Insurance Frauds that Took A Disturbing Turn: Part II
We continue our look at the, often deadly, cost of insurance fraud with the stories of three would-be scammers whose lack of humanity led to innocent suffering.
Because Uncontrollable Fire Solves Everything, Apparently
Thu Hong Nguyen had a nice scheme going for herself. She went from town to town purchasing nail salons, businesses that required relatively low investment. Beginning in 2006, Nguyen purchased at least five salons throughout Texas and Kansas, and each one suffered a calamity within two years. Excluding the first salon, none of the businesses was in Nguyen’s name, she favored using her ex-husband’s at first, before switching to her son’s, and then a new boyfriend’s.
Her first salon, purchased for $15,000, was burglarized – two days after the insurance was drastically increased. She received a payout of $41,855. This whetted her appetite, and Nguyen turned to what became her favored method – arson. The second salon was purchased in her ex-husband’s name, but oddly enough, the insurance policy named her the beneficiary. She received $62,344 for that one.
Nguyen continued her scam, with varying degrees of success, until 2015 when her fifth salon went up in flames. It was the second fire the salon had suffered that year, and the first one had netted Nguyen $40,000 after fire fighters stopped the blaze. This time, however, she wanted something a little more permanent and a lot more lucrative.
When the business closed one evening, poured a few gallons of acetone and isopropyl alcohol into the stock room, set it on fire, and left, thinking that should take care of it. As for the people who lived in the sixteen apartments above the salon, well, who cares?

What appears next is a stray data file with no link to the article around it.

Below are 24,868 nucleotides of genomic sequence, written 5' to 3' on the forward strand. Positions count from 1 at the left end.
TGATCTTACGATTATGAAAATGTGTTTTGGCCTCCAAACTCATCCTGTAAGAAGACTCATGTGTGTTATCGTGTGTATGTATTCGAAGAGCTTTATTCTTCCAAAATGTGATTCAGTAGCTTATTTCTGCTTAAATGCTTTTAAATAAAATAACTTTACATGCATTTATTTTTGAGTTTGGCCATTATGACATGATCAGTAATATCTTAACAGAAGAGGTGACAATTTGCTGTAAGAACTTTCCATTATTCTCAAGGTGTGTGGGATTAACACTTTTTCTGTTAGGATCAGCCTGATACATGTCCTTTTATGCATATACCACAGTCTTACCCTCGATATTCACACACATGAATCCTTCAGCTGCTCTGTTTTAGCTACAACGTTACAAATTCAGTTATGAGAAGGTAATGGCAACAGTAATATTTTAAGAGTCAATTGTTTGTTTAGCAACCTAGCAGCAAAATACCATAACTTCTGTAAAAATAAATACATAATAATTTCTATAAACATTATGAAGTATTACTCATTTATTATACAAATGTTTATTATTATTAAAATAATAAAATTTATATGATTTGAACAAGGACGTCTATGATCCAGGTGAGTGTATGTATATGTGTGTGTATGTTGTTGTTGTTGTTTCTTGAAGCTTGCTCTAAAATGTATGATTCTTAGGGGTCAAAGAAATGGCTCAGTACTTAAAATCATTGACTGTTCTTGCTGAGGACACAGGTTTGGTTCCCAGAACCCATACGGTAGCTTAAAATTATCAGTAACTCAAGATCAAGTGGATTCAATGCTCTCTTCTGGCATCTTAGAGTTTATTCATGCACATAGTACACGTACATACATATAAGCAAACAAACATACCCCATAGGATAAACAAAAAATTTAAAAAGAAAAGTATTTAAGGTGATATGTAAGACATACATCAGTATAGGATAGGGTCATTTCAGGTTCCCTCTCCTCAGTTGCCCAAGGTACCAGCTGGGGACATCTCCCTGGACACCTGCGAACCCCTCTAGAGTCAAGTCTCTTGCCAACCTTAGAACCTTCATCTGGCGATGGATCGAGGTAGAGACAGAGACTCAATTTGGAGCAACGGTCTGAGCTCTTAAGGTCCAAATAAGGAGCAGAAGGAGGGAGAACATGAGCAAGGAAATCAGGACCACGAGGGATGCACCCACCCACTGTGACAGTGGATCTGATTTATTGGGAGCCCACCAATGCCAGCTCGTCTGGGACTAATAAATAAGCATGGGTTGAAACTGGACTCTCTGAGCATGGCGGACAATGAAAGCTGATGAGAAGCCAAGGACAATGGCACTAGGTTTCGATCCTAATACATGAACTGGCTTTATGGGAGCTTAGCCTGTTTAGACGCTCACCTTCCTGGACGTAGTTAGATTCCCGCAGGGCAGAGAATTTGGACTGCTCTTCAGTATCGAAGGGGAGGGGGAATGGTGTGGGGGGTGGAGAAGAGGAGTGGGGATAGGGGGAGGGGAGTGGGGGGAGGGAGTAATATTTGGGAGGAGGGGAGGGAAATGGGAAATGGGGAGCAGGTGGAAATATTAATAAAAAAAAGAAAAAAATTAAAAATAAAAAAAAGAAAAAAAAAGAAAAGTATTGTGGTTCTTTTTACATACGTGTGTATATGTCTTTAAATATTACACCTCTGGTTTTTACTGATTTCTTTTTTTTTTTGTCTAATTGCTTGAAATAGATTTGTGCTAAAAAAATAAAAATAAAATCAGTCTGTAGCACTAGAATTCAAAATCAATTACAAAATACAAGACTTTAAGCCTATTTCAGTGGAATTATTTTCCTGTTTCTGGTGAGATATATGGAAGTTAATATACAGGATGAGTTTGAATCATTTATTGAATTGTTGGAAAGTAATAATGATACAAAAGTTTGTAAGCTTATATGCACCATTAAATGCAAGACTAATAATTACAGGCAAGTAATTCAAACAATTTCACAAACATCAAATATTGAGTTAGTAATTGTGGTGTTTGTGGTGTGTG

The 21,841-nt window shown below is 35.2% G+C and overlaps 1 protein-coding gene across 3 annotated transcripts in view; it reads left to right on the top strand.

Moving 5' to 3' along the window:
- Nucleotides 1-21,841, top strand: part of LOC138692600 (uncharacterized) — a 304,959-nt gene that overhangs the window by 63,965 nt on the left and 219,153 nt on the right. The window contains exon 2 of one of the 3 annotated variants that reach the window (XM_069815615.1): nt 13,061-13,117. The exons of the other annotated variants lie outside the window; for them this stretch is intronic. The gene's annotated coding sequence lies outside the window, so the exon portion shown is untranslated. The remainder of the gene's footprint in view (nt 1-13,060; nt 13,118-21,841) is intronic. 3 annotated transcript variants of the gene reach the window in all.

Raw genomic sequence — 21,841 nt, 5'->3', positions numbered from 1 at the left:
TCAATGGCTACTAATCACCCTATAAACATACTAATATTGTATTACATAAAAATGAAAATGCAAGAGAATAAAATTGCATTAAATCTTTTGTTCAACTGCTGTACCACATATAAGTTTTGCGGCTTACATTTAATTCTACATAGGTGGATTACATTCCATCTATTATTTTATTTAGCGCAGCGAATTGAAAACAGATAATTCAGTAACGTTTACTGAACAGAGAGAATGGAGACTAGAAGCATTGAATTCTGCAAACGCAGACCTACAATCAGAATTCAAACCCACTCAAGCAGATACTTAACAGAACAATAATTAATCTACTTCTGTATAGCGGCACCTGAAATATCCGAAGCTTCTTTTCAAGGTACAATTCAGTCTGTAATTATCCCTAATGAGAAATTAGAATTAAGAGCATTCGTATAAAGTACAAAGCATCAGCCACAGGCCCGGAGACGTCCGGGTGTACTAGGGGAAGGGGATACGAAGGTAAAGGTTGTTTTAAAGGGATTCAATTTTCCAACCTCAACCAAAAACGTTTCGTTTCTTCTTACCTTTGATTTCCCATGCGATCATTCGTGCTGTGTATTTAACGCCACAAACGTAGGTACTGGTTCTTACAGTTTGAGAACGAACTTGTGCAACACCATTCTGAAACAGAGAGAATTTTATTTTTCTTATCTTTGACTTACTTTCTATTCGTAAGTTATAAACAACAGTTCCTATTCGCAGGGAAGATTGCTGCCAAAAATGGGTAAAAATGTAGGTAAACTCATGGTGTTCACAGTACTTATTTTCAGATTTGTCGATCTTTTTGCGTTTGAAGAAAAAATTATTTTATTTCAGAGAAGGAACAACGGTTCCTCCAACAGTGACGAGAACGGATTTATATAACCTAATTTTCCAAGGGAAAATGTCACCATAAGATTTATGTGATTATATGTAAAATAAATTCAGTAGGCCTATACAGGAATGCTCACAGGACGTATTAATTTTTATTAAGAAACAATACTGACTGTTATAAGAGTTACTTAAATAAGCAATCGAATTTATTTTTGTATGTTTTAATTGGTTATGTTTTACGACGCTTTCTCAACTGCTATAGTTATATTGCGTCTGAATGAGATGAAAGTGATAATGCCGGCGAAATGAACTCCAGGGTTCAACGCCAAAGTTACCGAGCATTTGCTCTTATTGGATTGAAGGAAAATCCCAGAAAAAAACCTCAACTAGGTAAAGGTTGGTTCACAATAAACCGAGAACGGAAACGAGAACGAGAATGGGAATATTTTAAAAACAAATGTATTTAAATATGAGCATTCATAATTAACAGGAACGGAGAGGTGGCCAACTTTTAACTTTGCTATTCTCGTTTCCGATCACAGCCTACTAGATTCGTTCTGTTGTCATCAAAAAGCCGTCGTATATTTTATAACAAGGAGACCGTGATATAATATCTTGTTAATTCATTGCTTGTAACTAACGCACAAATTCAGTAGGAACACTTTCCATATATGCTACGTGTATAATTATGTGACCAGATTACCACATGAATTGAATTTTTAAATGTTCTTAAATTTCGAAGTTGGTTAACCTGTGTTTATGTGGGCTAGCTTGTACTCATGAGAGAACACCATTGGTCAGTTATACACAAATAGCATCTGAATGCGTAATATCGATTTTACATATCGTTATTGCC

The Kansas City firefighters, that’s who, and although they rescued everyone, two of their own died and two others suffered serious injuries. Investigators took a good look at Nguyen after the fire, discovering a string of questionable insurance claims unrelated to the salons. This included one where her brother’s house caught fire while she was staying there for a few months. Unbeknownst to her brother, Nguyen had added herself to his homeowner policy, and later named herself head-of-household.
Nguyen got 74 years.
Halfway Home Slumlord Forced Addicts Back into Drugs
Yury Baumblit owned apartments in Brooklyn, New York, and used them as “three quarter houses” for about five years. According to the New York Times, the so-called “three-quarter houses” were unregulated residences that fell into a gray area between regulated halfway houses and permanent homes. Supposedly, these homes catered to people struggling with addiction and mental illness as well as those too poor to live in the city.
In theory, Baumblit’s apartments were havens – a place of safety for some of humanity’s most vulnerable. The reality, however, was a nightmarish scenario where Baumblit forced people into, or back to, addiction, and those who refused ended up back on the street.
Baumblit’s three-quarter houses were supposedly a safe place from illegal substances, but drug abuse flourished throughout the mold covered, vermin infested, apartments. Many of them were single family homes. That didn’t deter Baumblit from cramming dozens of people in them; he stacked bunkbeds from floor to ceiling, and every single person was given a choice: enroll in substance abuse programs or be evicted.